## On the multiplicative inverse (Extended Euclid)

Contextual introduction
is well known that there is a magic function called gcd, Chinese called the greatest common divisor
algorithm is extremely simple

``````int gcd(int a,int b){
if(!b)return a;
return gcd(b,a%b);
}
``````

This approach is often referred to compute gcd removed divided, however, his scientific name is called "Euclidean algorithm"

However, the mathematician Euclid may just want to torture people with a gcd

So, he developed something called exgcd, scientific name "extended Euclidean"

Example: Luo Gu P1082 congruence equation

The equation for seeking the smallest integer x, a * x mod b = 1 Solution

Is transformed

We observed that the subject of this equation, his essence is to seek ax + by = 1 this equation is the smallest integer solution

Where y is an integer from our newly introduced, and my son seems to be a negative number. It said this is to use Extended Euclidean Algorithm. We will strive to find a set of x, y to satisfy this equation.

See here, it may be in doubt: the extended Euclidean is used to find the ax + by = gcd (a, b) unknowns, how involved is equal to 1 it?

The principle is the equation ax + by = max + by = m solvability is essential m mod gcd (a, b) = 0.

Defined by the greatest common factor, it is a known multiple of GCD (a, b), and b is a multiple of GCD (a, b), and

If x, y are integers, it is determined that the ax + by a multiple of gcd (a, b), and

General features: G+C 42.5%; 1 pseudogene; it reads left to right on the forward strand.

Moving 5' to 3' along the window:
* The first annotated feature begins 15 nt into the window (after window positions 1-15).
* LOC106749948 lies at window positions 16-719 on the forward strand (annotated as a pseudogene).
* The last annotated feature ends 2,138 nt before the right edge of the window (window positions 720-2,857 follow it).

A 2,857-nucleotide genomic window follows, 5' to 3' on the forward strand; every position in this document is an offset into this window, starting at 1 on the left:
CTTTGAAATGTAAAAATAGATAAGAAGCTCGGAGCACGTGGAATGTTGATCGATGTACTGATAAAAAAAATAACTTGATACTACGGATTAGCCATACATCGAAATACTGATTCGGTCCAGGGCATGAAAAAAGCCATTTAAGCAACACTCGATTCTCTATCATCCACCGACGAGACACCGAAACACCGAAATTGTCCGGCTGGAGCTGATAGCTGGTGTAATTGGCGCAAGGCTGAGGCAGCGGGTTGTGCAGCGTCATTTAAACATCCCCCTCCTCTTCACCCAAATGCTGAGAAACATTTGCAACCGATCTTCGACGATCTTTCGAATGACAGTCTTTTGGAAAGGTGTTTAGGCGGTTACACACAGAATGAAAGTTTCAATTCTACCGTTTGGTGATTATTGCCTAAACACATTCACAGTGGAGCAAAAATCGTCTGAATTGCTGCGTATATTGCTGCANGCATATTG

Since m = ax + by, it must be a multiple m gcd (a, b), and

Then m mod gcd (a, b) = 0

This question can be derived in the equation ax + by = solvability is a necessary condition for 1 mod gcd (a, b) = 0. Therefore, gcd (a, b) is equal to only 1 a. This is in fact a, b coprime

Extended Euclid

Extended Euclid, referred to as the expansion of the EU, it is the basis for the foundation to achieve Euclidean algorithm (gcd) on

Code:

``````# include <cstdio>
using namespace std;
int a,b,x,y,k;
void exgcd(int a,int b)
{
if(b==0)
{
x=1;
y=0;
return;
}
exgcd(b,a%b);
k=x;
x=y;
y=k-a/b*y;
return;
}
``````

What is the final output of it?
X course, but because you want to mod a number
so we have to output x% b
wrong, and then think better of
x there may be negative, so we have to output (x + b)% b

Done

summary

Extended Euclid is a very common inverse element method

Of course, you might have to ask, above you talk so much, and inverse seeking nothing ah

The final output is the inverse ah

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Origin blog.csdn.net/devout_/article/details/89417793
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